One of the unfortunate consequences of Iowa and New Hampshire getting so much snow this December is that it has really muted the discussion of global warming. I’ve now been to enough campaign events to realize that the weather definitely affects political discourse. On a hot summer day, just about every presidential stump speech – and I’m referring here to the speeches of Clinton, Obama, Edwards and McCain – referred at least once to the prospect of global warming. However, when the outside world is coated in a thick slick of ice, I’ve found that presidential candidates tend to steer away from such direct references to hotter climes, and instead talk about rising gas prices and our dependence on foreign oil.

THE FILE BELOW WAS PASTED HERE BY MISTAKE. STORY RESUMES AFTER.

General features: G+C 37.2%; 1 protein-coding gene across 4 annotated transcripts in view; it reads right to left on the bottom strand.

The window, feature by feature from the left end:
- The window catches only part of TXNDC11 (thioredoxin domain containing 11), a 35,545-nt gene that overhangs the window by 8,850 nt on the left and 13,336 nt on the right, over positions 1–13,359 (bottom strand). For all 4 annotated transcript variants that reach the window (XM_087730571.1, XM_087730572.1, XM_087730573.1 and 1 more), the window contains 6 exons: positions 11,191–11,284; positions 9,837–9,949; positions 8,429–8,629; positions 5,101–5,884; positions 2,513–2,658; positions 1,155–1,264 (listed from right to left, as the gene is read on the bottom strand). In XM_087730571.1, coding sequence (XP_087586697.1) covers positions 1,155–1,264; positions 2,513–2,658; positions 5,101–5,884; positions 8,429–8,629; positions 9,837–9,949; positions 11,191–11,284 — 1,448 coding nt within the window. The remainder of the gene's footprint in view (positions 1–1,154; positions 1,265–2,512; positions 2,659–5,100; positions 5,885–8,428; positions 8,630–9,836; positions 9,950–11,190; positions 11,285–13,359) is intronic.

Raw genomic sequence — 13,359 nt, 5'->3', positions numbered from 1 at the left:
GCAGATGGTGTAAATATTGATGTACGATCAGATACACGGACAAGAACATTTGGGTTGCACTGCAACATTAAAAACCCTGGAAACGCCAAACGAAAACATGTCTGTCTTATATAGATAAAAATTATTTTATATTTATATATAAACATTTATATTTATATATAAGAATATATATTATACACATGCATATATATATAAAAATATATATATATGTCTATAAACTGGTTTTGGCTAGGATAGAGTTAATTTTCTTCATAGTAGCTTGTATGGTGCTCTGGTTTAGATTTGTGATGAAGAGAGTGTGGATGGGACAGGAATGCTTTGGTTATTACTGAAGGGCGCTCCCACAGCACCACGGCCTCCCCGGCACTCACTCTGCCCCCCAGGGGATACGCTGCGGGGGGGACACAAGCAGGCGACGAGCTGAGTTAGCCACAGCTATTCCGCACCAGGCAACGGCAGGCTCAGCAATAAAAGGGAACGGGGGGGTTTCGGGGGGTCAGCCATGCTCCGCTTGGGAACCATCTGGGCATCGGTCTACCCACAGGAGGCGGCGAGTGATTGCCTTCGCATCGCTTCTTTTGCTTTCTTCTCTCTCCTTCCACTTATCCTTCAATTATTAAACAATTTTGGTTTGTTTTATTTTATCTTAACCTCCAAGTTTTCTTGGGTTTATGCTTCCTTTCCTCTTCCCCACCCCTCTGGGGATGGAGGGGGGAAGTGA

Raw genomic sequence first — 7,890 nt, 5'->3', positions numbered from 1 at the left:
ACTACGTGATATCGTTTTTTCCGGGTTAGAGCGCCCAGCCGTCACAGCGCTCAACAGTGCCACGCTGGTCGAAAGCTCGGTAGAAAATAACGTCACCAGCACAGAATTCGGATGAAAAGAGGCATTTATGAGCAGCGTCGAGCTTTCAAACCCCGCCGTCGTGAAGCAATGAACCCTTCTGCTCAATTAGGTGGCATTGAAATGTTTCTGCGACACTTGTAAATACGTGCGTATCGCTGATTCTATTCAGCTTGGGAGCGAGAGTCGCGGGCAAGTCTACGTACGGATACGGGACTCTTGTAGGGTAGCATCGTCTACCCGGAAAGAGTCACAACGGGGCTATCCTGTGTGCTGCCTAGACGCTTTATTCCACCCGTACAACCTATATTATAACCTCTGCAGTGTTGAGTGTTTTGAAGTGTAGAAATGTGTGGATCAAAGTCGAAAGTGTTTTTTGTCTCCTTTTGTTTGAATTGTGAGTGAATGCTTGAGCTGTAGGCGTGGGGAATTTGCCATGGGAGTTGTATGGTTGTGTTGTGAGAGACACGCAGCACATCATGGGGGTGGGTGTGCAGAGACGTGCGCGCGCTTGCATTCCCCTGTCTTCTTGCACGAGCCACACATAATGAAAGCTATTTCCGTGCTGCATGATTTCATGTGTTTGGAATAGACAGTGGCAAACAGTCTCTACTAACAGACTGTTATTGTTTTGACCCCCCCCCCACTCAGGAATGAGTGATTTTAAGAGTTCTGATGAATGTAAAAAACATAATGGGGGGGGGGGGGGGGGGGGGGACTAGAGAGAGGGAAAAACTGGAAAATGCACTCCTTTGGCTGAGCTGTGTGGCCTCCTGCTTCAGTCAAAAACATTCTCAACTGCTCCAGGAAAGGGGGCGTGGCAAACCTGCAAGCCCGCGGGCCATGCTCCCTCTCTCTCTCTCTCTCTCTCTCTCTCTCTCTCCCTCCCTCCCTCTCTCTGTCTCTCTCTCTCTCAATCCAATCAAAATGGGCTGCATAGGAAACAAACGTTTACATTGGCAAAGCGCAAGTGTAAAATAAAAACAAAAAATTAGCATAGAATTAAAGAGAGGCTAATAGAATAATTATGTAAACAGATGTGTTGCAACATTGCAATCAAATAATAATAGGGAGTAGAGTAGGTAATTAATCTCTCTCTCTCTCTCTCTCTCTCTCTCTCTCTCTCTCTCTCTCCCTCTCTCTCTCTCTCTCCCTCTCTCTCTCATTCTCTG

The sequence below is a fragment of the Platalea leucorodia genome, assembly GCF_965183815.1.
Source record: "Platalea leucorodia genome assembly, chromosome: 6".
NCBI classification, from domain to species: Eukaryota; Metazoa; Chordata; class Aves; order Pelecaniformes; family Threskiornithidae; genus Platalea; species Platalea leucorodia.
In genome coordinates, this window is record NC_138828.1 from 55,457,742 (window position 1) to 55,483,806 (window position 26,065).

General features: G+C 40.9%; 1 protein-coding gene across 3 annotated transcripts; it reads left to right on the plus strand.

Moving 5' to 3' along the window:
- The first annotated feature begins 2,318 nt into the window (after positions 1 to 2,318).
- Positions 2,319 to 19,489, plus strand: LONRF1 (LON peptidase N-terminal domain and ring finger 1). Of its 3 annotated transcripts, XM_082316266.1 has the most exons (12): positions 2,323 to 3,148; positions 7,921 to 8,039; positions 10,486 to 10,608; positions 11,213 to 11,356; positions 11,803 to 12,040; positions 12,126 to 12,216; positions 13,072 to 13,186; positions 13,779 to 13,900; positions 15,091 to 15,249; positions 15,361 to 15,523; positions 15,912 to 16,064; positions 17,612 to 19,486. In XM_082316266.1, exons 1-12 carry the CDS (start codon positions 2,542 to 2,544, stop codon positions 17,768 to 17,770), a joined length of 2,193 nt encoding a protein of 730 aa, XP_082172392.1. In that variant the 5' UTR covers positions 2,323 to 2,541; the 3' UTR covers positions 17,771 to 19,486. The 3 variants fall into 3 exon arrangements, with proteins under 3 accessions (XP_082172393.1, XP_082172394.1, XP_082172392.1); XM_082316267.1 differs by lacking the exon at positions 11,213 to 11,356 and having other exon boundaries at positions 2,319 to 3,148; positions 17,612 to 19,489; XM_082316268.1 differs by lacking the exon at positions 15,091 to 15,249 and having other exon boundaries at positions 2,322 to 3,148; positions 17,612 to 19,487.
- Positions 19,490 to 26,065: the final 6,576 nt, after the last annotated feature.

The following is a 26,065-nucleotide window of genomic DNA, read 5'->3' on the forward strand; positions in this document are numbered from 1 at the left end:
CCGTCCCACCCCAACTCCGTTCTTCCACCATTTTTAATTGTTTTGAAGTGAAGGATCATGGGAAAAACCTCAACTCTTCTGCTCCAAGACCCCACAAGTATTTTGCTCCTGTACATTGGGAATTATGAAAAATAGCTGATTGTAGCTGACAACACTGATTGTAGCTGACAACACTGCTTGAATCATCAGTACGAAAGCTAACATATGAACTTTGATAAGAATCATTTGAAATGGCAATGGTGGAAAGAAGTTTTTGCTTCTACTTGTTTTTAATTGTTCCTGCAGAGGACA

Obviously, a cold winter month, or even a cold winter season, is completely irrelevant to the larger scientific consensus on global warming. A climate is not weather. But I think it’s interesting, and perhaps a little sad, that this urgent discussion about the future of earth can only take place when it’s not snowing outside.